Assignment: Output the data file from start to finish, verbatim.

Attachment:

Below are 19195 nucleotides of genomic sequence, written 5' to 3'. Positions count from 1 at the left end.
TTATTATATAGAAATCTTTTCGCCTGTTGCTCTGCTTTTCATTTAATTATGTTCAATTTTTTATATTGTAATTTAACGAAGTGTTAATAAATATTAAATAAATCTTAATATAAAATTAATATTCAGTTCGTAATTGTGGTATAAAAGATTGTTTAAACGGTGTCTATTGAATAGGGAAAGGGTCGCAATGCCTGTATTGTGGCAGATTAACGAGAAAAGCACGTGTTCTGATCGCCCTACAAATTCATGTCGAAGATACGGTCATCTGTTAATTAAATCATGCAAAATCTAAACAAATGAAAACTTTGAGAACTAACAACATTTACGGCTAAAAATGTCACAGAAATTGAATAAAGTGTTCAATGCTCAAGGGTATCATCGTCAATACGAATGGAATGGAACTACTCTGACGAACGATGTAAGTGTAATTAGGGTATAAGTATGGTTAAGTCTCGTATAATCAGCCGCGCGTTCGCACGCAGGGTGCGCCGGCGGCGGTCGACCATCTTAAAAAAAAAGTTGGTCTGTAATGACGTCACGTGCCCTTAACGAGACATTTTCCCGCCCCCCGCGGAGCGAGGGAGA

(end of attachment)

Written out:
Below are 19195 nucleotides of genomic sequence, written 5' to 3'. Positions count from 1 at the left end.
TTATTATATAGAAATCTTTTCGCCTGTTGCTCTGCTTTTCATTTAATTATGTTCAATTTTTTATATTGTAATTTAACGAAGTGTTAATAAATATTAAATAAATCTTAATATAAAATTAATATTCAGTTCGTAATTGTGGTATAAAAGATTGTTTAAACGGTGTCTATTGAATAGGGAAAGGGTCGCAATGCCTGTATTGTGGCAGATTAACGAGAAAAGCACGTGTTCTGATCGCCCTACAAATTCATGTCGAAGATACGGTCATCTGTTAATTAAATCATGCAAAATCTAAACAAATGAAAACTTTGAGAACTAACAACATTTACGGCTAAAAATGTCACAGAAATTGAATAAAGTGTTCAATGCTCAAGGGTATCATCGTCAATACGAATGGAATGGAACTACTCTGACGAACGATGTAAGTGTAATTAGGGTATAAGTATGGTTAAGTCTCGTATAATCAGCCGCGCGTTCGCACGCAGGGTGCGCCGGCGGCGGTCGACCATCTTAAAAAAAAAGTTGGTCTGTAATGACGTCACGTGCCCTTAACGAGACATTTTCCCGCCCCCCGCGGAGCGAGGGAGA